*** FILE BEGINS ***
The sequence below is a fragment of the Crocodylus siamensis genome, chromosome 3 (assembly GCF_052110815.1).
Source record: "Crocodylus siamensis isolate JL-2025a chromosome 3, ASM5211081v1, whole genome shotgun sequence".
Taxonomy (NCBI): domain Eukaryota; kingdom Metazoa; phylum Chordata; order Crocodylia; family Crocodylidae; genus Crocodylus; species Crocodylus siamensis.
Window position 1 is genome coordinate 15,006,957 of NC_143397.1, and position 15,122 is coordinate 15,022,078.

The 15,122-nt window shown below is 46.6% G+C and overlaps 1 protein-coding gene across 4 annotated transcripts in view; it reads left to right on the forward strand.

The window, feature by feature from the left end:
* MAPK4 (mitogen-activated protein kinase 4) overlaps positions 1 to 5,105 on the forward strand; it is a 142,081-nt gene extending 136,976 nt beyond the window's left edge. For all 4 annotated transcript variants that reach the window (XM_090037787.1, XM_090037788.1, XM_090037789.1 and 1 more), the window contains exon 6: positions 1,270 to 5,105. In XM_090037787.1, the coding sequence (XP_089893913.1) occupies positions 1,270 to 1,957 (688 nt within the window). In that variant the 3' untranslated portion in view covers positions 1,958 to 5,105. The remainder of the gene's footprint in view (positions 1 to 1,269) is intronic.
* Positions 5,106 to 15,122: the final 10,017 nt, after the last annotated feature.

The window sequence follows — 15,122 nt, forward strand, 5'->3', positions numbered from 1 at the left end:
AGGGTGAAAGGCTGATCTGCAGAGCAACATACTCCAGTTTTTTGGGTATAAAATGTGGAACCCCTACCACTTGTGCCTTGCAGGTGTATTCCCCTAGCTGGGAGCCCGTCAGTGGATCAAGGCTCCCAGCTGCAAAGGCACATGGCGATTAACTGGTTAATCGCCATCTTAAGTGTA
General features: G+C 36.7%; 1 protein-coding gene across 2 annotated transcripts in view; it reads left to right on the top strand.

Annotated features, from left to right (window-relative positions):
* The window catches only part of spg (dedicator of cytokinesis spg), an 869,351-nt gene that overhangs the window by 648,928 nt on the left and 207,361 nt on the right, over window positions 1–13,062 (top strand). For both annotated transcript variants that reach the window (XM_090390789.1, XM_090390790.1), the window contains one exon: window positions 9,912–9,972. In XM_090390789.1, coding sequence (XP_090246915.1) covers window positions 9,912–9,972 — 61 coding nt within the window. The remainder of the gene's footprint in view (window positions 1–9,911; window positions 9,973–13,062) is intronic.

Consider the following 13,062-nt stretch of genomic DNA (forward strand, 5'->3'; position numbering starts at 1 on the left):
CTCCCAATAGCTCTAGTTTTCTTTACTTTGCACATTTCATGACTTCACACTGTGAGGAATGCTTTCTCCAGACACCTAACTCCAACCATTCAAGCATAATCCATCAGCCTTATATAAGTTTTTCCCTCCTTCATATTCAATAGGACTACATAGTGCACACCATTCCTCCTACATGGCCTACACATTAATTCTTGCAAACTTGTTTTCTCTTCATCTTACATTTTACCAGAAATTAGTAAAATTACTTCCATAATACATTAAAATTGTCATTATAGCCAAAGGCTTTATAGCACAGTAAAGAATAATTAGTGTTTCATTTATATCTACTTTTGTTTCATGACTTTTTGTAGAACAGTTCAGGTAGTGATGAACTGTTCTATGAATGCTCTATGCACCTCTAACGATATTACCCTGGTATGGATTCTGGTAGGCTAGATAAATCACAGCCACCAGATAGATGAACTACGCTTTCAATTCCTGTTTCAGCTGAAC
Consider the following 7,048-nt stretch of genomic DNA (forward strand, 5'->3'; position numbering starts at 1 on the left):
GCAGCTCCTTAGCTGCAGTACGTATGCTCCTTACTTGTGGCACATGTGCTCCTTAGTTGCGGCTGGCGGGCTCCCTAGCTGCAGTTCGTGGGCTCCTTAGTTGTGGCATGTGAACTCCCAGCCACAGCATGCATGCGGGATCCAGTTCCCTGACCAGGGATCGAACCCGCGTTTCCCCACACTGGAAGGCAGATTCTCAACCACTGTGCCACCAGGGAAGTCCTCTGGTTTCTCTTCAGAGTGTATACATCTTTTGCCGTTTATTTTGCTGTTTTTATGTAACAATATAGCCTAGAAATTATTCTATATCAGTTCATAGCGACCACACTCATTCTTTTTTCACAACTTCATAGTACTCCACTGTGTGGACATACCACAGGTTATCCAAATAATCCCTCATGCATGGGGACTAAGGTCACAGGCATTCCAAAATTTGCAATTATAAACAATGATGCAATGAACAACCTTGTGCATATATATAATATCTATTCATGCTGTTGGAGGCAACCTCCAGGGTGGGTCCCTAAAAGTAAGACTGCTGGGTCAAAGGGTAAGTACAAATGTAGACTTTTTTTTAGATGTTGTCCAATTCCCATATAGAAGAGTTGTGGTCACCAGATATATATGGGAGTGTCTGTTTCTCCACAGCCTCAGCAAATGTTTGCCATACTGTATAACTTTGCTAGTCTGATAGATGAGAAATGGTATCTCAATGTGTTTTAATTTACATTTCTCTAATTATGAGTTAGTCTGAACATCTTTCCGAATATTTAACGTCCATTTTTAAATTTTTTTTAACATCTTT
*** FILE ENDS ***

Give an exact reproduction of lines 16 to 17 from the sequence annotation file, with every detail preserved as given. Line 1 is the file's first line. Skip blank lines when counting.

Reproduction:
Consider the following 7,048-nt stretch of genomic DNA (forward strand, 5'->3'; position numbering starts at 1 on the left):
GCAGCTCCTTAGCTGCAGTACGTATGCTCCTTACTTGTGGCACATGTGCTCCTTAGTTGCGGCTGGCGGGCTCCCTAGCTGCAGTTCGTGGGCTCCTTAGTTGTGGCATGTGAACTCCCAGCCACAGCATGCATGCGGGATCCAGTTCCCTGACCAGGGATCGAACCCGCGTTTCCCCACACTGGAAGGCAGATTCTCAACCACTGTGCCACCAGGGAAGTCCTCTGGTTTCTCTTCAGAGTGTATACATCTTTTGCCGTTTATTTTGCTGTTTTTATGTAACAATATAGCCTAGAAATTATTCTATATCAGTTCATAGCGACCACACTCATTCTTTTTTCACAACTTCATAGTACTCCACTGTGTGGACATACCACAGGTTATCCAAATAATCCCTCATGCATGGGGACTAAGGTCACAGGCATTCCAAAATTTGCAATTATAAACAATGATGCAATGAACAACCTTGTGCATATATATAATATCTATTCATGCTGTTGGAGGCAACCTCCAGGGTGGGTCCCTAAAAGTAAGACTGCTGGGTCAAAGGGTAAGTACAAATGTAGACTTTTTTTTAGATGTTGTCCAATTCCCATATAGAAGAGTTGTGGTCACCAGATATATATGGGAGTGTCTGTTTCTCCACAGCCTCAGCAAATGTTTGCCATACTGTATAACTTTGCTAGTCTGATAGATGAGAAATGGTATCTCAATGTGTTTTAATTTACATTTCTCTAATTATGAGTTAGTCTGAACATCTTTCCGAATATTTAACGTCCATTTTTAAATTTTTTTTAACATCTTT